Steps to Docker

Step by Step guide to work with dockers 

Docker Terminology:

  1. docker containers: directories containing everything-your-application
  2. docker engine : Daemon used to manage docker containers on the host it runs
  3. docker CLI: used to command and communicate with the docker engine
  4. docker images: snapshots of containers or base OS (e.g. Ubuntu) images
  5. docker image index: a repository (public or private) for docker images.

 

To start a container with docker command (docker cli) you need base (docker image).Docker images establish the base of docker containers from which everything starts to form. They are very similar to default operating-system disk images which are used to run applications on servers or desktop computers. They make a solid, consistent and dependable base with everything that is needed to run the applications.

As more layers (tools, applications etc.) are added on top of the base, new images can be formed by committing these changes. When a new container gets created from a saved (i.e. committed) image, things continue from where they left off. And the union file system brings all the layers together as a single entity when you work with a container.

Dockerfiles are scripts containing a successive series of instructions, directions, and commands which are to be executed to form a new docker image. Each command executed translates to a new layer of the onion, forming the end product. They basically replace the process of doing everything manually and repeatedly. When a Dockerfile is finished executing, you end up having formed an image, which then you use to start (i.e. create) a new container.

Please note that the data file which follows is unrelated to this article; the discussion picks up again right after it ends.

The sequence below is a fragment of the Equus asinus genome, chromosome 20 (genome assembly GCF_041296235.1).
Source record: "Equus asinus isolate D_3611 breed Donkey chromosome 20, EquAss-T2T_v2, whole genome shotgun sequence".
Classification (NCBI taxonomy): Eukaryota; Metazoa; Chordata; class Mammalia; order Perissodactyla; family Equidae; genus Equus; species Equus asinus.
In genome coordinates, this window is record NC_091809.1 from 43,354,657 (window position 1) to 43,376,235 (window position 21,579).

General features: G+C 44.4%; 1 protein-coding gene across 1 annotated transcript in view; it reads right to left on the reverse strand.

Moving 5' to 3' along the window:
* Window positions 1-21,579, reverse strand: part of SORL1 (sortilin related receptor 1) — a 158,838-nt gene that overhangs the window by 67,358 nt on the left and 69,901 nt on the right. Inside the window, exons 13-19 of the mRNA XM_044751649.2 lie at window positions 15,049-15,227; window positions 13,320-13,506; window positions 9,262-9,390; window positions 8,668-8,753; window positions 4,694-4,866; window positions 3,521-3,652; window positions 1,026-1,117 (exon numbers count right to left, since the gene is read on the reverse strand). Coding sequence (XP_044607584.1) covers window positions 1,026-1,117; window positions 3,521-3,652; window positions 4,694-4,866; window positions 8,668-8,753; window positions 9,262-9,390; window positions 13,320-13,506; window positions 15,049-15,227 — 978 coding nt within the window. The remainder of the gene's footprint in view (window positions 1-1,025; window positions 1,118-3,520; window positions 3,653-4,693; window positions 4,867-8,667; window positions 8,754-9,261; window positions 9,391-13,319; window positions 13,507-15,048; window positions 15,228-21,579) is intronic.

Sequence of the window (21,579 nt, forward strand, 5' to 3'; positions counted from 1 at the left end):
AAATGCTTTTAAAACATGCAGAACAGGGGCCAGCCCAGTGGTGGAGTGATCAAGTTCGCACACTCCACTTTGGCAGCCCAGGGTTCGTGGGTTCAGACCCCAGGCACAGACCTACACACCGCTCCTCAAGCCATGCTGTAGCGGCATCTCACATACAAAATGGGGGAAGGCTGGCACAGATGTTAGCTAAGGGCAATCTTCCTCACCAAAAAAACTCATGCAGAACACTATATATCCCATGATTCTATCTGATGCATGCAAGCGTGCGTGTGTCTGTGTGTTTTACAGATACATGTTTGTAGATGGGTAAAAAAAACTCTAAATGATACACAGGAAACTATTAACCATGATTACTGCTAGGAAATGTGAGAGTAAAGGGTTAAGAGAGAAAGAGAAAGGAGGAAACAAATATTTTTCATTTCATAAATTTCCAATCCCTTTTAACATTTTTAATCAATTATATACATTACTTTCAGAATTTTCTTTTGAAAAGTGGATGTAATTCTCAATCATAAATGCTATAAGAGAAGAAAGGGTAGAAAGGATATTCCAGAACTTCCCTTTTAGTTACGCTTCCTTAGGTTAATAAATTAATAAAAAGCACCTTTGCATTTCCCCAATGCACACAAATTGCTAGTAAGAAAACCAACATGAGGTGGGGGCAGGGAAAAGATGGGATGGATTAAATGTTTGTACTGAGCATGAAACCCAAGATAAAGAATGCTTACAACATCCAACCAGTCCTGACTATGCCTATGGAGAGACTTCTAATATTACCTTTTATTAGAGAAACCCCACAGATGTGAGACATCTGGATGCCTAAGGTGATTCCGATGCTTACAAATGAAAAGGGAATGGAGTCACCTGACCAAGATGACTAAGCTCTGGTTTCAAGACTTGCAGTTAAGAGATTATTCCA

Install and Use Docker

Docker requires a 64-bit installation and a 3.10 Linux kernel is the minimum requirement for Docker. Kernels older than 3.10 lack some of the features required to run Docker containers. These older versions are known to have bugs which cause data loss and frequently panic under certain conditions.

Warning: Installing a newer kernel might not be enough for some distributions which provide packages which are too old or incompatible with newer kernels.

$ uname -r
3.10.0-229.el7.x86_64
Add the yum repo.
$ sudo tee /etc/yum.repos.d/docker.repo <<-'EOF'
[dockerrepo]name=Docker Repository
baseurl=https://yum.dockerproject.org/repo/main/centos/$releasever/
enabled=1
gpgcheck=1
gpgkey=https://yum.dockerproject.org/gpg
EOF

 

Install the Docker package.

$ sudo yum install docker-engine

Start the Docker daemon.

$ sudo service docker start

To ensure Docker starts when you boot your system, do the following:

  $ sudo chkconfig docker on

Usage Syntax:

Using docker (via CLI) consists of passing it a chain of options and commands followed by arguments. Please note that docker needs sudo privileges in order to work.

$ sudo docker [option] [command] [arguments]

Let’s begin with seeing all available commands docker have.

Ask docker for a list of all available commands:

$ sudo docker

All currently (as of 0.7.1) available commands:

d2

Check out system-wide information and docker version:

# For system-wide information on docker:

$ sudo docker info

# For docker version:

$ sudo docker version

Searching for a docker image:*

# Usage: sudo docker search [image name]
$ sudo docker search centos

Downloading (PULLing) an image:

# Usage: sudo docker pull [image name]
$ sudo docker pull centos

Listing images:

# Example: sudo docker images
$ sudo docker images

Running a container: 

You can run multiple containers with same image. It gives its own identity number for each container.

$ docker run -t -i centos /bin/bash
bash-4.1#
here –t and –i are flags
-t, --tty                     Allocate a pseudo-TTY
-i, --interactive             Keep STDIN open even if not attached

Exit to stop container.

$ docker run -d centos

Here the -d flag tells Docker to run the container in the background.

Listing all current containers:

By default, you can use the following to list all running containers:

$ sudo docker ps

To have a list of both running and non-running ones, use:

$ sudo docker ps -l

output:

CONTAINER ID     IMAGE           COMMAND   CREATED        NAME
bc533791f3f5  centos:latest  /bin/bash Up 2 seconds  nostalgic_morse

Here you can observe there is unique identifier for each container. If you want to stop or remove a listed container you need to use that identifier.

Stopping a container:

To stop a container’s process from running:

# Usage: sudo docker stop [container ID]
$ sudo docker stop bc533791f3f5

Removing / Deleting a container:

Using the ID of a container, you can delete one with rm.

# Usage: sudo docker rm [container ID]
$ sudo docker rm bc533791f3f5